All right. I want to give you some advanced warning as you read this blog – I may come across as defensive but bear with me because I have a point to make.
Recently, I had a great opportunity with my colleague and friend Scott Lynch, CEO of the American Boiler Manufacturers Association, to give a speech during ASAE’s Membership, Marketing, and Communications Conference. We had a great time providing a 30-minute session about podcasting. We just received some great attendee feedback on the presentation, and my sincere thanks to everyone who joined us and to those who shared their thoughts.
But I want to talk about one comment I received on the session, which read, “This was a not-so-subtle sales pitch about buying what JP has to offer.” Let’s be clear, after nearly 200 podcasts and nearly 50 free webinars, I very intentionally try not to sell during speeches and presentations.
This comment reinforced to me the sense there’s some anxiety, animosity, or lack of connection between the vendor and association communities in terms of our relationship with each other. So, I’d like to take the opportunity to address it.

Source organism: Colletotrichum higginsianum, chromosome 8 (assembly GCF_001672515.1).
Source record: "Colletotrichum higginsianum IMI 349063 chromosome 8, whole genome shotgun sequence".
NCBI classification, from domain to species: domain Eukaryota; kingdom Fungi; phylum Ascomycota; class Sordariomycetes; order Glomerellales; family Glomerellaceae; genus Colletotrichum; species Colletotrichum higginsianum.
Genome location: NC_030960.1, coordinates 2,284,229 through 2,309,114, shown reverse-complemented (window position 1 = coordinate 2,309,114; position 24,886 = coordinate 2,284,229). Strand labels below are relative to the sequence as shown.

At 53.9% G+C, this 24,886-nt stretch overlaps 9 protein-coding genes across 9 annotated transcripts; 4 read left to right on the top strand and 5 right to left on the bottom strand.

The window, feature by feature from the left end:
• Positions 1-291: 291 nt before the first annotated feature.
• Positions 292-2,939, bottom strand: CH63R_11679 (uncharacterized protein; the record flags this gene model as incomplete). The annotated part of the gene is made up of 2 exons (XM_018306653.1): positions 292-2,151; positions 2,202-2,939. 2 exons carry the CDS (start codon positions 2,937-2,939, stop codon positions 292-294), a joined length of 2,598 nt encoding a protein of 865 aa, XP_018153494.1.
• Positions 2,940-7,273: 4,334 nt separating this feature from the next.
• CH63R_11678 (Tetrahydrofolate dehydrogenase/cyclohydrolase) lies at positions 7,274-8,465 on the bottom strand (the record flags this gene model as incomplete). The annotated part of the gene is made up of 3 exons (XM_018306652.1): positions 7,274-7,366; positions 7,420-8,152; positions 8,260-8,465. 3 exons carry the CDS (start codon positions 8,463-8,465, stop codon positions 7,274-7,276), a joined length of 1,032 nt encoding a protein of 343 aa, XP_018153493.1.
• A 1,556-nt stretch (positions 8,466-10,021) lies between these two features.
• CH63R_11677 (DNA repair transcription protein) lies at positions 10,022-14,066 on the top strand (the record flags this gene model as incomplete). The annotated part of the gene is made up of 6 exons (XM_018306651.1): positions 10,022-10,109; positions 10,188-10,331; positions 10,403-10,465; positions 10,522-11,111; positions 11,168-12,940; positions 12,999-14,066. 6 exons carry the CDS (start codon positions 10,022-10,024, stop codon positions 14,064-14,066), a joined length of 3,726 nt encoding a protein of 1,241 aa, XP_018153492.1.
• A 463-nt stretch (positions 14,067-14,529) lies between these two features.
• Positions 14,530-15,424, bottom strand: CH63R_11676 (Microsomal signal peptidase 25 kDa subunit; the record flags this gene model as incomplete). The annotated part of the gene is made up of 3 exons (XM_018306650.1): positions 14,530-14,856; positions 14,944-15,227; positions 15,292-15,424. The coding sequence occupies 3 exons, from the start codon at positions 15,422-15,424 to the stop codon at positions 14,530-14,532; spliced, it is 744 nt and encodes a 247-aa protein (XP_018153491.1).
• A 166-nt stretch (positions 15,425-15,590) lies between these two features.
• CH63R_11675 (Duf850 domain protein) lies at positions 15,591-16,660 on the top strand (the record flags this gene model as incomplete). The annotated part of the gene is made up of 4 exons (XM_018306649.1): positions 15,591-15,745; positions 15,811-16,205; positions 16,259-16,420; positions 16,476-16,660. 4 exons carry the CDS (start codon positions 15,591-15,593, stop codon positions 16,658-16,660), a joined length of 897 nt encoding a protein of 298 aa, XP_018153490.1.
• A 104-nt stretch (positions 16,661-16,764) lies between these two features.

The best business presentations are based on real-life experiences, right? Isn’t that what thought leadership is all about? To provide the very best discussion of a business issue, opportunity, or challenge is to pull from what you know and to share that knowledge. My session with Scott was based on our experiences as podcasters in the association space. This was not a sales pitch. So, to that one person, please know that was not my intent. And if you want to hear a sales pitch from me, believe me, it’s going to sound a lot different.
I want to help the association community cross this transom, because here’s the reality: associations – you are vendors to your industry. You are the service providers to those folks. Maybe one of the challenges we have right now is telling real, authentic stories about how our companies or our individual members are getting value from us. This inability to articulate value is one of the biggest challenges I see.
Associations must ensure you have the information needed to talk about your return on investment. This comes from collecting real stories from your members about how they participate, how they get value, and how they’ve increased their business. This is the good stuff. And, the more you can tell real stories about how your members benefit, the more successful you will be as an organization. I welcome your thoughts. Send them my way at firstname.lastname@example.org.